Distant Kingdoms is a Charming Experience I Didn’t Want to End

Distant Kingdoms Preview

In Distant Kingdoms you are building a series of interconnected towns. It’s one of those games, and anyone familiar with the city-building genre will feel pretty much right at home. The game mechanics follow a similar formula. Houses generate income through taxing residents. You will also put up production buildings to create simple supply chains which will offer your citizens gainful employment. Fancier citizens have more particular wants, and soon you will evolve from berry picking and bread making to cake baking and brewing. So far, pretty familiar right?

I spend a lot of time on these sorts of city maker games. They kind of feel like cultivating a big weird garden. You try to keep all the gears of industry turning and you are rewarded with a great piece of improvised urban art. The thing is, you do hit a threshold where the similarity between these games starts creating cracks in the illusion. Why do you need tools to mine for gold, but not coal? Other than to fulfill the progression tree in a balanced way? Questions like that can slowly chip away at your suspension of disbelief until you are seeing right through the charming graphic veneer into the underlying spreadsheets.

Fortunately, there’s an antidote for that grind, and Distant Kingdoms has it in spades: charm. It’s as simple as that. The production trees and politics in a series like Tropico are pretty rudimentary, but you keep coming back to enjoy the dystopian Caribbean paradise themes. Distant Kingdoms takes place in more of a stock fantasy world, but there’s enough in the way of specific surprises to keep the world feeling fresh.

There are four fantasy races that can live in your kingdom, and they are as standard as these things get. You’ve got your humans, dwarves, elves, and orcs. But each of these groups has their own fun demographic flavor that sets the tone for the game. Years of Tolkien and Elder Scrolls have gotten me to picture orcs as short tempered brutes, but these orcs are pretty chill. They tend to like whiskey more than beer, and they have literal and figurative green thumbs.
Different species have different preferences and work differently. Anyone can work in a mine, but the mine will be that much more effective if there is a dwarf in there. You aren’t overly burdened with micromanagement in these situations, but the town is pretty good at figuring these sorts of things out.

Elven Spreadsheets

Overall, Distant Kingdoms gets high marks for style. The buildings are attractive in a throwback-y Warcraft kind of way. The writing for the adventure sequences is light and funny, without the sort of try-hard jokes you sometimes get in lighthearted video game fantasy. And watching the city come together is very satisfying; there are a good number of cosmetic items of many sizes and shapes. Fitting them into blank spots on the grid has a good feel to it.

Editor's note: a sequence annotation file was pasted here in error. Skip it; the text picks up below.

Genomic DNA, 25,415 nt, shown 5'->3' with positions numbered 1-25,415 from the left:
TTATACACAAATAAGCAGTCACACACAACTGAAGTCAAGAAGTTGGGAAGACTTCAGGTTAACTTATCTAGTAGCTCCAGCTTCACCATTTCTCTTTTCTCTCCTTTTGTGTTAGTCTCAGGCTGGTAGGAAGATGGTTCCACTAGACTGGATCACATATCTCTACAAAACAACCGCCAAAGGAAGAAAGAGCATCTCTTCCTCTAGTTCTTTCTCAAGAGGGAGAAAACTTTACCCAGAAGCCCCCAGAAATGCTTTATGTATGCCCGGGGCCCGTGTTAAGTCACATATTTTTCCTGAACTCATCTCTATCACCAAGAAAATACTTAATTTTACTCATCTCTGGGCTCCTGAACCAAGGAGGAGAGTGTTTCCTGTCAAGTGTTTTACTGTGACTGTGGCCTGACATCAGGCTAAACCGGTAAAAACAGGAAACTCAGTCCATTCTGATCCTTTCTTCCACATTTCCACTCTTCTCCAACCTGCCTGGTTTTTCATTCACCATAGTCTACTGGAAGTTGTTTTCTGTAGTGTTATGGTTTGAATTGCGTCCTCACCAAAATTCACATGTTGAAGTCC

Your progress in Distant Kingdoms is guided by a tech tree. This is communicated with you through mission objectives, which always insinuate your next step. I like features that keep your progress moving, but I worry that Distant Kingdoms isn’t as great at communicating as it thinks. I played the thoroughly exhaustive tutorial and was told a lot of stuff… but retained very little of it. Not a dealbreaker; as I’ve insisted, we’re talking about pretty formulaic gameplay. But despite reading many words about the economics screen, I found myself struggling to find relevant information. Do my citizens not have enough eggs to eat, is that why they are so sad? Or is it something else? Sometimes you will encounter a dilemma with no obvious solution.

The challenge is high enough that I found myself restarting a couple of times. That could be construed as a compliment, but often these failure cascades happened because of something that could have been easily communicated. One time, I simply expanded too fast and couldn’t build enough houses to keep up with the cost of my expanding industry. Another time, I tried building a secondary village around a gold mine, only to watch it mysteriously stagnate and collapse, tanking my whole kingdom. Challenge is good! Trial and error can be fun! But for a game that wants to do a lot of hand holding, I frequently found myself lacking the information I needed.

Arriving Precisely When You Mean To

Here’s where I should mention that Distant Kingdoms is still in early access, and there is infinite possibility as to where the game is going. I know adding a fishing industry is coming soon. I also feel like the adventuring mechanic is a little isolated- your party will scout out new lands, but do little else, and that feels like a huge opportunity. Really, the sky is the limit on Distant Kingdoms.

If the game shipped looking like it does, I would tell you that Distant Kingdoms is a charming if somewhat slight city builder. There isn’t enough in the way of unique mechanics to set my world on fire. But it’s so bright and nice looking, and charming that I don’t want the experience to end. I want to play a robust full version of this game, the kind that will probably take years and years to continue to develop. Well, I am rooting for Orthrus Studios to succeed. That’s the kingdom I would like to live in.

***Preview code provided by the publisher***